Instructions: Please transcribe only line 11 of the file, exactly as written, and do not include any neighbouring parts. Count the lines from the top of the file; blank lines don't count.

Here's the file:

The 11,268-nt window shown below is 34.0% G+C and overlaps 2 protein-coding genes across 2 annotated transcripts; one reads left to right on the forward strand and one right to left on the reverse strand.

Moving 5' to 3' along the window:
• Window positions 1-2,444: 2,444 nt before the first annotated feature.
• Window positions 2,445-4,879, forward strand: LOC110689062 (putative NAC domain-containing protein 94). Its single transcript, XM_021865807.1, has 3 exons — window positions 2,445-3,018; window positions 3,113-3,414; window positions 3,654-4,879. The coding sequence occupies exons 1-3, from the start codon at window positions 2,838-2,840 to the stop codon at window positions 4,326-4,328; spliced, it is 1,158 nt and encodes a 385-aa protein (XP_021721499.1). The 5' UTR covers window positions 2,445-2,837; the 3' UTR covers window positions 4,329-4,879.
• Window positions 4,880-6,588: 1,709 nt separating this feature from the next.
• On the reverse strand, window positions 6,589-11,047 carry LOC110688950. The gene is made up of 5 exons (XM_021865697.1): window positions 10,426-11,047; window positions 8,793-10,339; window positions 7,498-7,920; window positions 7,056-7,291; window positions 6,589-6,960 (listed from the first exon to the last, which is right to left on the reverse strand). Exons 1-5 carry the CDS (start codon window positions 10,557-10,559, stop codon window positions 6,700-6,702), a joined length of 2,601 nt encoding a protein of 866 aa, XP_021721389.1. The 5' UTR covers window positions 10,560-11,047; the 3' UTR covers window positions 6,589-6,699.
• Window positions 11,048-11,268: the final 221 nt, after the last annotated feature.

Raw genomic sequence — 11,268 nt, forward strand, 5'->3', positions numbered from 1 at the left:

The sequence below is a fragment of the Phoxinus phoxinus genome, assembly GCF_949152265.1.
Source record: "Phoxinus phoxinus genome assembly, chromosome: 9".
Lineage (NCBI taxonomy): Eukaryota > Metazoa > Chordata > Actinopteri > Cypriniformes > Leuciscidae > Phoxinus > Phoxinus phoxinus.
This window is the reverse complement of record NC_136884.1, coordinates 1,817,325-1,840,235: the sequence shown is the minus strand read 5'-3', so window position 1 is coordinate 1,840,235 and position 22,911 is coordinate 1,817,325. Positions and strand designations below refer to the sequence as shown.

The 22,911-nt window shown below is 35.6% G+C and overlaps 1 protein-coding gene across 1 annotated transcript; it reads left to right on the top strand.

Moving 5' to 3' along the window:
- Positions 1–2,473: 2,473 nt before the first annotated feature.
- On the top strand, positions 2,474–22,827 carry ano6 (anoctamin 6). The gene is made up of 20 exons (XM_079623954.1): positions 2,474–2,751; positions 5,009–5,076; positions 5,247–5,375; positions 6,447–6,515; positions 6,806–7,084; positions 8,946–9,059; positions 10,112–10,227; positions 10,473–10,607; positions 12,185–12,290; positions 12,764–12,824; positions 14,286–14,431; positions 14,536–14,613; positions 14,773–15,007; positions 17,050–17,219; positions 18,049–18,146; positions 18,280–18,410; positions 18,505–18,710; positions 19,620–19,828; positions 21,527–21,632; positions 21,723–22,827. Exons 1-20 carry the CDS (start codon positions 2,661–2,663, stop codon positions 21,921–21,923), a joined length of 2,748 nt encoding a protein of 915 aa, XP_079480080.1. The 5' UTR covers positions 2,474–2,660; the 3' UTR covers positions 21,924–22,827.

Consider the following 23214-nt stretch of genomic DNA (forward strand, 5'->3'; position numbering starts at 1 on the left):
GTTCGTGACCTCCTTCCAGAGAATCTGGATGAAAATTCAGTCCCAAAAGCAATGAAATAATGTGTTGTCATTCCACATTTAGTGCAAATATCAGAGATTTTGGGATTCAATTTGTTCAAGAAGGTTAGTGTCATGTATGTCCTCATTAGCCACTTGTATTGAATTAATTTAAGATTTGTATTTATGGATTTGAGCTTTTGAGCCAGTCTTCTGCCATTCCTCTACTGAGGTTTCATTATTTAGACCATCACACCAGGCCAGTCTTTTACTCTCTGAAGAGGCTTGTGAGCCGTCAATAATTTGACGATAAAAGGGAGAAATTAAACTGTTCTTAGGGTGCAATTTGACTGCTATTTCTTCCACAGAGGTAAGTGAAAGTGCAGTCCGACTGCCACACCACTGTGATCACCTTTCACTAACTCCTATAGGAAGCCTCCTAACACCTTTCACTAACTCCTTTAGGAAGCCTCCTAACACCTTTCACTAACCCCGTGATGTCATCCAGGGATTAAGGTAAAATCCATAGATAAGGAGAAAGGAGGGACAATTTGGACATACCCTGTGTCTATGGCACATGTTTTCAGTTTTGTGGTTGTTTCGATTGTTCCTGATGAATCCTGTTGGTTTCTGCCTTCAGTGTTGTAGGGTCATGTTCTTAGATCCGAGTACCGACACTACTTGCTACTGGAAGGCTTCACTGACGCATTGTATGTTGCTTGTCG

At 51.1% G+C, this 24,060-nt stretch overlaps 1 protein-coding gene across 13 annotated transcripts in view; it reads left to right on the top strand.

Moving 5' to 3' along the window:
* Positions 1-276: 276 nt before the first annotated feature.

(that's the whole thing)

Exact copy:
Lineage (NCBI taxonomy): Eukaryota > Metazoa > Chordata > Actinopteri > Cypriniformes > Leuciscidae > Phoxinus > Phoxinus phoxinus.